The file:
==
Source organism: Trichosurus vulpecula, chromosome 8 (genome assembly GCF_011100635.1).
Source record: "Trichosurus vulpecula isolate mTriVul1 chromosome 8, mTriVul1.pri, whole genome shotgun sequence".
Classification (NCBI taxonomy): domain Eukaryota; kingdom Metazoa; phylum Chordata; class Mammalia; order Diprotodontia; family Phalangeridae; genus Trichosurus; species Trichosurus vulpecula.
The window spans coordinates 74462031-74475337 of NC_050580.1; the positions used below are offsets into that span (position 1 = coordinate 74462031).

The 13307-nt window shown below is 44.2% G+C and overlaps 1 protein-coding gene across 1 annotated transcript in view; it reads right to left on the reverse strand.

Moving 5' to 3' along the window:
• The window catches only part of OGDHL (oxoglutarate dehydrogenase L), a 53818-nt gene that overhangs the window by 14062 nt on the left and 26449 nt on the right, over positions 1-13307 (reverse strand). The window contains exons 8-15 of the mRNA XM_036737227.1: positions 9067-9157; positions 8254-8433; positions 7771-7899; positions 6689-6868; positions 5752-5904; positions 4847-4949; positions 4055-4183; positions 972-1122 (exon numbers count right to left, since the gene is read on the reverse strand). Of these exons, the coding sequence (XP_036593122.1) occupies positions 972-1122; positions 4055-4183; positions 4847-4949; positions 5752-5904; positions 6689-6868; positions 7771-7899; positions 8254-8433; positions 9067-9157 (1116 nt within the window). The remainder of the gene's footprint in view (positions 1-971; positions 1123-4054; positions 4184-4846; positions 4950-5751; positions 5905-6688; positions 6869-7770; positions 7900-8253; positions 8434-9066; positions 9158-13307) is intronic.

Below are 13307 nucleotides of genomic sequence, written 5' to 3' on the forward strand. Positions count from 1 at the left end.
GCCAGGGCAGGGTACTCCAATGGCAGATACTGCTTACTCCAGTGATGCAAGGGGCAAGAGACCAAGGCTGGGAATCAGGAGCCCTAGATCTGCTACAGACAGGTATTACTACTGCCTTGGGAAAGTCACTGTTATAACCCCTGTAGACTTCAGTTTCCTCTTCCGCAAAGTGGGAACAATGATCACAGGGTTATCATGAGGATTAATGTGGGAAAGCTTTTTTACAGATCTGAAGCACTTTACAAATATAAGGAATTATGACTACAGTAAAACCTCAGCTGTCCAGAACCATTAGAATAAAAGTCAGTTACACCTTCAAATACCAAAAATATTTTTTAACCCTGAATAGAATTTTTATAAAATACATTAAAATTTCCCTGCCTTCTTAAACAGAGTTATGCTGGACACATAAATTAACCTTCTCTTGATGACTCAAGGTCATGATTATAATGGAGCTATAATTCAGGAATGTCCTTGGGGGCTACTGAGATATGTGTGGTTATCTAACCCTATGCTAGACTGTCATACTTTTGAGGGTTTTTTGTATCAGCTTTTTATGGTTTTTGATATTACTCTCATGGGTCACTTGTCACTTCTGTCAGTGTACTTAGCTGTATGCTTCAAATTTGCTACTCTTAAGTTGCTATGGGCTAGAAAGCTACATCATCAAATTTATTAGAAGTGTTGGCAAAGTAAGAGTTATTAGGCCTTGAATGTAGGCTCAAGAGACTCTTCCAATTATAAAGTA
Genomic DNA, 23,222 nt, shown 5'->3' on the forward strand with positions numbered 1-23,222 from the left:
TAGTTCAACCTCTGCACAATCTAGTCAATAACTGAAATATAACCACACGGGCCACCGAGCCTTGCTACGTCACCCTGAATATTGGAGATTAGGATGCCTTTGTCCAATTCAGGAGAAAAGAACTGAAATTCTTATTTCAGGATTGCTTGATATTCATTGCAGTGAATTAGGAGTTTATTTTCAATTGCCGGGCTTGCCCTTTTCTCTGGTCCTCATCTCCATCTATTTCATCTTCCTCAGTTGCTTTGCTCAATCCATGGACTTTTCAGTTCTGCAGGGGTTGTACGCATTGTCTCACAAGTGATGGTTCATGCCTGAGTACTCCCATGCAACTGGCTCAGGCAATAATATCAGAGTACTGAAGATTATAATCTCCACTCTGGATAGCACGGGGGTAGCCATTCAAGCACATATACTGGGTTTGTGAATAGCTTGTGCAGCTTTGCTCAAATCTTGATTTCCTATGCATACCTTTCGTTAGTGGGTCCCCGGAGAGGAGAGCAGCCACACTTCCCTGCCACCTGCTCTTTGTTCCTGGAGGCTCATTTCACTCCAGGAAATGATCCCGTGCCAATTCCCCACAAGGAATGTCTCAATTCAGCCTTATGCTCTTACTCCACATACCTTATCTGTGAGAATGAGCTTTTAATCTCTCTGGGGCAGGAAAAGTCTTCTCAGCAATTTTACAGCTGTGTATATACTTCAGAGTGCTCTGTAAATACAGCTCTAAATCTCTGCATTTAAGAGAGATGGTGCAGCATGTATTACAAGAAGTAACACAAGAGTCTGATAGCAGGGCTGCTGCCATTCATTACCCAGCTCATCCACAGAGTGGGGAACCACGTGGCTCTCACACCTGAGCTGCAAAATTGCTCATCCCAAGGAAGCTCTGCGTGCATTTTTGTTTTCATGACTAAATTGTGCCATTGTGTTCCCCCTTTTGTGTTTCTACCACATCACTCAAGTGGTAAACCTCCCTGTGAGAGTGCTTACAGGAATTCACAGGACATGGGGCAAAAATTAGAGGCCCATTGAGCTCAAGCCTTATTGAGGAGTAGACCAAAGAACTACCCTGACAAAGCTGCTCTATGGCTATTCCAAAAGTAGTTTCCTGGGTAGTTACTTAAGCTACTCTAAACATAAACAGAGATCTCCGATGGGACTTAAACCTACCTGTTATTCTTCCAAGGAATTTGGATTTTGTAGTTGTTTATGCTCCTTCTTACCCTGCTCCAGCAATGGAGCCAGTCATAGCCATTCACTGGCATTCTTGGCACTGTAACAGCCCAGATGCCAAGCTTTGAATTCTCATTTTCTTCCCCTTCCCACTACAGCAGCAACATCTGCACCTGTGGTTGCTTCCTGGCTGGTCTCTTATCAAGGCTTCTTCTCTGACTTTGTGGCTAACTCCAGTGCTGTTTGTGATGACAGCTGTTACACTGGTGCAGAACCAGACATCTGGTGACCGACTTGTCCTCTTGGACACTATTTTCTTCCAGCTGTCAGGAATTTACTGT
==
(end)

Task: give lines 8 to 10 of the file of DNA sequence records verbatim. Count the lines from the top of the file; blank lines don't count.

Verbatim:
Below are 13307 nucleotides of genomic sequence, written 5' to 3' on the forward strand. Positions count from 1 at the left end.
GCCAGGGCAGGGTACTCCAATGGCAGATACTGCTTACTCCAGTGATGCAAGGGGCAAGAGACCAAGGCTGGGAATCAGGAGCCCTAGATCTGCTACAGACAGGTATTACTACTGCCTTGGGAAAGTCACTGTTATAACCCCTGTAGACTTCAGTTTCCTCTTCCGCAAAGTGGGAACAATGATCACAGGGTTATCATGAGGATTAATGTGGGAAAGCTTTTTTACAGATCTGAAGCACTTTACAAATATAAGGAATTATGACTACAGTAAAACCTCAGCTGTCCAGAACCATTAGAATAAAAGTCAGTTACACCTTCAAATACCAAAAATATTTTTTAACCCTGAATAGAATTTTTATAAAATACATTAAAATTTCCCTGCCTTCTTAAACAGAGTTATGCTGGACACATAAATTAACCTTCTCTTGATGACTCAAGGTCATGATTATAATGGAGCTATAATTCAGGAATGTCCTTGGGGGCTACTGAGATATGTGTGGTTATCTAACCCTATGCTAGACTGTCATACTTTTGAGGGTTTTTTGTATCAGCTTTTTATGGTTTTTGATATTACTCTCATGGGTCACTTGTCACTTCTGTCAGTGTACTTAGCTGTATGCTTCAAATTTGCTACTCTTAAGTTGCTATGGGCTAGAAAGCTACATCATCAAATTTATTAGAAGTGTTGGCAAAGTAAGAGTTATTAGGCCTTGAATGTAGGCTCAAGAGACTCTTCCAATTATAAAGTA
Genomic DNA, 23,222 nt, shown 5'->3' on the forward strand with positions numbered 1-23,222 from the left: